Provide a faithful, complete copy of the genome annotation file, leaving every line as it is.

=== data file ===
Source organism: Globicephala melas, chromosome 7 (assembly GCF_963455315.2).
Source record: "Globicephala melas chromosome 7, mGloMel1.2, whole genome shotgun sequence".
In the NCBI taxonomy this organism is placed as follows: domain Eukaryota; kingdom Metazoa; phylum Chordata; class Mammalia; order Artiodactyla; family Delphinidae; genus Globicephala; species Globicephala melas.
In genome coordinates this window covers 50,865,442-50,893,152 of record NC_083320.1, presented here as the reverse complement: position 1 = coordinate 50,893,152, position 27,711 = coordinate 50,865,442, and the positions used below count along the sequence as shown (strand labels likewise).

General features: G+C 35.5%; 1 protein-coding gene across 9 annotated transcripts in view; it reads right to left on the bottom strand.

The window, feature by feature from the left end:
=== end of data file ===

Source organism: Globicephala melas, chromosome 7 (assembly GCF_963455315.2).
Source record: "Globicephala melas chromosome 7, mGloMel1.2, whole genome shotgun sequence".
In the NCBI taxonomy this organism is placed as follows: domain Eukaryota; kingdom Metazoa; phylum Chordata; class Mammalia; order Artiodactyla; family Delphinidae; genus Globicephala; species Globicephala melas.
In genome coordinates this window covers 50,865,442-50,893,152 of record NC_083320.1, presented here as the reverse complement: position 1 = coordinate 50,893,152, position 27,711 = coordinate 50,865,442, and the positions used below count along the sequence as shown (strand labels likewise).

General features: G+C 35.5%; 1 protein-coding gene across 9 annotated transcripts in view; it reads right to left on the bottom strand.

The window, feature by feature from the left end: